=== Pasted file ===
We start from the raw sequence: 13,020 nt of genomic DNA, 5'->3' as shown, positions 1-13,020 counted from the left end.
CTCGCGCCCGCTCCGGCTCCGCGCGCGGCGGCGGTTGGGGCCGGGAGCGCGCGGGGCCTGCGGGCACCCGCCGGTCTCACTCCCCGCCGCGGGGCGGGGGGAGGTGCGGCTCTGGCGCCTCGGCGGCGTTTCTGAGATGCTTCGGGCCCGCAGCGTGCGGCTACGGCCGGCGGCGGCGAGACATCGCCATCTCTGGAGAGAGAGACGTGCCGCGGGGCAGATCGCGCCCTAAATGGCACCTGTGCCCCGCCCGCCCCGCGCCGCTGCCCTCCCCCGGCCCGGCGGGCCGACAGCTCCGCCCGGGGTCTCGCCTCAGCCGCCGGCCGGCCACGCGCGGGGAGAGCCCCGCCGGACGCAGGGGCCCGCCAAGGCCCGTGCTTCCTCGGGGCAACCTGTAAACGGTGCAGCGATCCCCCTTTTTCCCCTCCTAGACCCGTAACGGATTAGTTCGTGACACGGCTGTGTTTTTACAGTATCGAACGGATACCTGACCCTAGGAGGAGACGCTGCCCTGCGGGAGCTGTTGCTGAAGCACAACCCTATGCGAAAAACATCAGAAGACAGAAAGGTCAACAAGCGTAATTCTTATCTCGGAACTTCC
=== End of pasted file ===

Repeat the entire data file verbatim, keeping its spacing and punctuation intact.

We start from the raw sequence: 13,020 nt of genomic DNA, 5'->3' as shown, positions 1-13,020 counted from the left end.
CTCGCGCCCGCTCCGGCTCCGCGCGCGGCGGCGGTTGGGGCCGGGAGCGCGCGGGGCCTGCGGGCACCCGCCGGTCTCACTCCCCGCCGCGGGGCGGGGGGAGGTGCGGCTCTGGCGCCTCGGCGGCGTTTCTGAGATGCTTCGGGCCCGCAGCGTGCGGCTACGGCCGGCGGCGGCGAGACATCGCCATCTCTGGAGAGAGAGACGTGCCGCGGGGCAGATCGCGCCCTAAATGGCACCTGTGCCCCGCCCGCCCCGCGCCGCTGCCCTCCCCCGGCCCGGCGGGCCGACAGCTCCGCCCGGGGTCTCGCCTCAGCCGCCGGCCGGCCACGCGCGGGGAGAGCCCCGCCGGACGCAGGGGCCCGCCAAGGCCCGTGCTTCCTCGGGGCAACCTGTAAACGGTGCAGCGATCCCCCTTTTTCCCCTCCTAGACCCGTAACGGATTAGTTCGTGACACGGCTGTGTTTTTACAGTATCGAACGGATACCTGACCCTAGGAGGAGACGCTGCCCTGCGGGAGCTGTTGCTGAAGCACAACCCTATGCGAAAAACATCAGAAGACAGAAAGGTCAACAAGCGTAATTCTTATCTCGGAACTTCC